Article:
Frequently Asked Questions about Clinical Trials

What are clinical trials?
Clinical trials are research studies to investigate health and medical treatments and devices to see if they are effective and safe for use in people.

Clinical trial volunteers are watched closely by healthcare teams for side effects or negative effects from the treatment or medicine being tested. Volunteers should fully understand the risks and benefits of participating in the research.

Who can participate in research or clinical trials?
Researchers make rules for who can take part in the trial to help make sure it is as safe as possible for volunteers to participate. They also make the rules for those who can participate and those who can’t (or are excluded) so that the results are based on the treatment being studied and not other factors. Factors that may determine whether you can be in a trial include things like: age, previous disease, current health condition, or sex.

How do I decide whether to volunteer for a clinical trial?
Remember that clinical trials and research studies include unproven treatments and may not help you. Volunteering is a personal choice and may not be right for everyone. The results of research can help advance medical science by helping researchers better understand possible treatments and their safety and effectiveness.There is no cost to you to participate and financial support will be provided for participants’ time and travel. Capacity is limited.

What questions should I ask before I volunteer for a clinical trial?
You should start by educating yourself about the clinical trial to help figure out if this research study is right for you. Some questions to consider before you volunteer could be:

  • What is the reason for the study?
  • What are the eligibility requirements (rules for who can participate) for the trial?
  • Can I stop being in the study if I want to?
  • How long is this trial? How often will I have to come for visits? How will this affect my daily life?
  • Does everyone in the study get the active treatment?  Or, do some people get a placebo (a control substance with no active product included)?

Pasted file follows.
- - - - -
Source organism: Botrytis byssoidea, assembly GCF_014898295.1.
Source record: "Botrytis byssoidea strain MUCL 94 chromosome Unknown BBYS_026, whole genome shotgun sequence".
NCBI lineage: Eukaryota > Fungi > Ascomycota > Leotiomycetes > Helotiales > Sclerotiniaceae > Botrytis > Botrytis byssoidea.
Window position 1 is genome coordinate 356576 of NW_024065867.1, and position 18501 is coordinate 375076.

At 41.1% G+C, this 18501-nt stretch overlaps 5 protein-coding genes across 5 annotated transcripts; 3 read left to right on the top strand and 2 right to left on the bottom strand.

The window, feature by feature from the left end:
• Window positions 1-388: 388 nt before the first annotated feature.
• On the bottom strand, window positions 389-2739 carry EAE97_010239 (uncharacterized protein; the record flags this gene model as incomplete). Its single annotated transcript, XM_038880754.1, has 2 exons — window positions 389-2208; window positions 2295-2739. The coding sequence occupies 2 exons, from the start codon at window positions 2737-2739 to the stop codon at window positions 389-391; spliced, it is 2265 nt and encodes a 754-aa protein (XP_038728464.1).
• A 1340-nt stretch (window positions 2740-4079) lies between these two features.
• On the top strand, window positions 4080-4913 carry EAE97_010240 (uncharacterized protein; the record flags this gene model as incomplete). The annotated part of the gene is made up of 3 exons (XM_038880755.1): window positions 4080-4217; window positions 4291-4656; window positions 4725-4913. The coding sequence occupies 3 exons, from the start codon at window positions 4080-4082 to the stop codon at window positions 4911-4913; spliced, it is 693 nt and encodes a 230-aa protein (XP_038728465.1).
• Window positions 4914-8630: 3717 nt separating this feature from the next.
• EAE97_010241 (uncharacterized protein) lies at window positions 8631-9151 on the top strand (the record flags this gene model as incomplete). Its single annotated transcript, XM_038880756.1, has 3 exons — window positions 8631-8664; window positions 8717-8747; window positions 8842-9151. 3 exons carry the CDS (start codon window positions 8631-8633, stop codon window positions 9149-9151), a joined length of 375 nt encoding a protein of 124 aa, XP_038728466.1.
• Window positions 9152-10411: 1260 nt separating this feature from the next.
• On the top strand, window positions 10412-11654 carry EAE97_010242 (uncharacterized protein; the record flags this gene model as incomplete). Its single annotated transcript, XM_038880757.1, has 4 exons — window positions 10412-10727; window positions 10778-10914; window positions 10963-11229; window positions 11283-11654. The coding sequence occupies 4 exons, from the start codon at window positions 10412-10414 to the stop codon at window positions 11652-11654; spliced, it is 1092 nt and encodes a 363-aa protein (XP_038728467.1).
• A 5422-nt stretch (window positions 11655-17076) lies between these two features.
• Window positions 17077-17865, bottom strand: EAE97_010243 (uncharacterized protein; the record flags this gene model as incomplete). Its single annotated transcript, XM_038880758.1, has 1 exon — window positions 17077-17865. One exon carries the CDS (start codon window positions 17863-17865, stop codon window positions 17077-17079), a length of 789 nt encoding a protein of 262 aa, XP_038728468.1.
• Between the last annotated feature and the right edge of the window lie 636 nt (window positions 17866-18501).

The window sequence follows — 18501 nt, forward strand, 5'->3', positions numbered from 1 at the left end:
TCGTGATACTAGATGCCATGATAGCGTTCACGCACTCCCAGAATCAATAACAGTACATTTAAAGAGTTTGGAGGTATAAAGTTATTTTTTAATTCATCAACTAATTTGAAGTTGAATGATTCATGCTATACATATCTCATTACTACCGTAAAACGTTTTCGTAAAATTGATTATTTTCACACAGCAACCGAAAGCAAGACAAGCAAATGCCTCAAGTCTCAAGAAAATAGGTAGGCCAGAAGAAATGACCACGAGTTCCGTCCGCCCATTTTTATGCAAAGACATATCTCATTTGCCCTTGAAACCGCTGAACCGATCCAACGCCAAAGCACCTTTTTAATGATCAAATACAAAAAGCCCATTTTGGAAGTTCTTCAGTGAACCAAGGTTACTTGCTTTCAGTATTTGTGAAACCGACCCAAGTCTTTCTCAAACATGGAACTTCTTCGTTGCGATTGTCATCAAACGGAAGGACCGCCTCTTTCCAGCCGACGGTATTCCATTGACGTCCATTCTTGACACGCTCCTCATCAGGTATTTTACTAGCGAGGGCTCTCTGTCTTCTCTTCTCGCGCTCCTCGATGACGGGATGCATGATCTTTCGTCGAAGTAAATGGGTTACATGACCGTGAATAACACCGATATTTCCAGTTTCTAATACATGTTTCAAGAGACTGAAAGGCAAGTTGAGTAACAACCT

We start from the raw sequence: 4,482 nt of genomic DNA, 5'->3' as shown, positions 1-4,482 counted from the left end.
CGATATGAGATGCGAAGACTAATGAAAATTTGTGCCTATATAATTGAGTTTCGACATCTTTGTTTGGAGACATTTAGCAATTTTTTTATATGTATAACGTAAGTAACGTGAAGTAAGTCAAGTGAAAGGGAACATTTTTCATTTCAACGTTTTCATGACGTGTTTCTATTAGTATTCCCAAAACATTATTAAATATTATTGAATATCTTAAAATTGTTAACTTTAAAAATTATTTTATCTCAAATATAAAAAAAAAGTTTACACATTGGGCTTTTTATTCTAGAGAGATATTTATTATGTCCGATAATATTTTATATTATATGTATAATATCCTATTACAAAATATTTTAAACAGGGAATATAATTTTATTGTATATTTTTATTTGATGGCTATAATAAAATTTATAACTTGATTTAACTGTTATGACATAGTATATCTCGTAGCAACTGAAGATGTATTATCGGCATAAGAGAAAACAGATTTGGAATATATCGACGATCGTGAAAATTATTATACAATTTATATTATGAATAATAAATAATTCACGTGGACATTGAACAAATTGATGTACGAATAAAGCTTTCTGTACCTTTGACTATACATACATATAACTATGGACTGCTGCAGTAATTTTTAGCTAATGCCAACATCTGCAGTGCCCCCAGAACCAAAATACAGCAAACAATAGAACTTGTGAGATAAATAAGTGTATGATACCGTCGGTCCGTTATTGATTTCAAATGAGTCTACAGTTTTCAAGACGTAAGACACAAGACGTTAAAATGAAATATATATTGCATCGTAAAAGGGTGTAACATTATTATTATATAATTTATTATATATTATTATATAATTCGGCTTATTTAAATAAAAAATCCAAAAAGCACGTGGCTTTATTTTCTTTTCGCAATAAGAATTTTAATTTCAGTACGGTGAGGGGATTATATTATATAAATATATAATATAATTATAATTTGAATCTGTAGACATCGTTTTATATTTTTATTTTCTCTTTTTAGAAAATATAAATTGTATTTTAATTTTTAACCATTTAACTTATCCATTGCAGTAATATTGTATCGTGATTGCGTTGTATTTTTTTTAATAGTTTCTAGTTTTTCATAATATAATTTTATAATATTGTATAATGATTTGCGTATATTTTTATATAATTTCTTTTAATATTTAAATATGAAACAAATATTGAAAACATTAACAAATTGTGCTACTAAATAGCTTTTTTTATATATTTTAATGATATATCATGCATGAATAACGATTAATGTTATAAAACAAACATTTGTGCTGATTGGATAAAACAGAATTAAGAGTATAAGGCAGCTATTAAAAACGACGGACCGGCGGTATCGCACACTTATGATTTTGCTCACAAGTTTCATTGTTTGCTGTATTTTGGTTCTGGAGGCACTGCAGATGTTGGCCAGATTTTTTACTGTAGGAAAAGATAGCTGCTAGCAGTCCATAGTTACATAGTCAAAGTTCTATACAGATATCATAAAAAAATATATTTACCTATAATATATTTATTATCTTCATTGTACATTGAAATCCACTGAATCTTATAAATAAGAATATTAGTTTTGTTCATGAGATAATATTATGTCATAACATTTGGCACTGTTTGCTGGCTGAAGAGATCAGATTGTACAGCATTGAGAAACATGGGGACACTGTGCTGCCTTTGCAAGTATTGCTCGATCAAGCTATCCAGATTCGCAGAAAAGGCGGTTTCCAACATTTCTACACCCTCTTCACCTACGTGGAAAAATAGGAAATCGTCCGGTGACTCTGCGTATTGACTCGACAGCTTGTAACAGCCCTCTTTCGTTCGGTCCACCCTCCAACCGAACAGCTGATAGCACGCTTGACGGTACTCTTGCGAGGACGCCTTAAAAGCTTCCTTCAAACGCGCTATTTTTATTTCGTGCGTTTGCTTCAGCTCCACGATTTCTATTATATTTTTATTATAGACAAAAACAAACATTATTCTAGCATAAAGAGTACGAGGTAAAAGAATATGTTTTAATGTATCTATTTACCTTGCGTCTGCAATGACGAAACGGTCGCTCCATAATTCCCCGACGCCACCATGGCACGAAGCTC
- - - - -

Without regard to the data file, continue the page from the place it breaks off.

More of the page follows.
• Who is the doctor or healthcare team that will take care of my health during the trial or research? Can I see my own doctor during that time?
  • What are the risks, benefits and possible side effects?
  • What kinds of tests and procedures will I have during this research?
  • What happens if I get sick during the research study?
  • Will I have to pay anything to participate in this trial?
  • Do I get to have my personal results from the study?
  • Who is sponsoring the study?

Is it safe for me to participate in a clinical trial?
Clinical trials are strictly reviewed to make sure they are as safe as possible and that they follow rigorous scientific processes. The U.S. Food and Drug Administration (FDA) must approve the conduct of research trials before they are started.  Also, an Institutional Review Board (IRB) (a group of people who reviews studies to make sure that human rights are protected) reviews the study throughout its course to protect the volunteers.

There are risks to volunteering for a clinical trial. The research team will explain the study to you and will  help you understand those risks before you decide whether to participate. Before you participate, you will also be asked to sign an informed consent form. This form gives you the information about the study and risks. You will be given the opportunity to ask questions before you decide if this study  is right for you. Your participation is completely voluntary.  After signing the informed consent you are eligible to participate in this study. If it becomes unsafe for you to stay in the study for any reason, the study doctor can stop your participation in the study at any time.

What happens to the information from the study?
The information from the study about you is private and kept confidential. Researchers must follow strict federal regulations, codes of ethics, and other standards throughout the entire research process. You will need to ask the research team what results can be shared with you and what information you can share about your participation.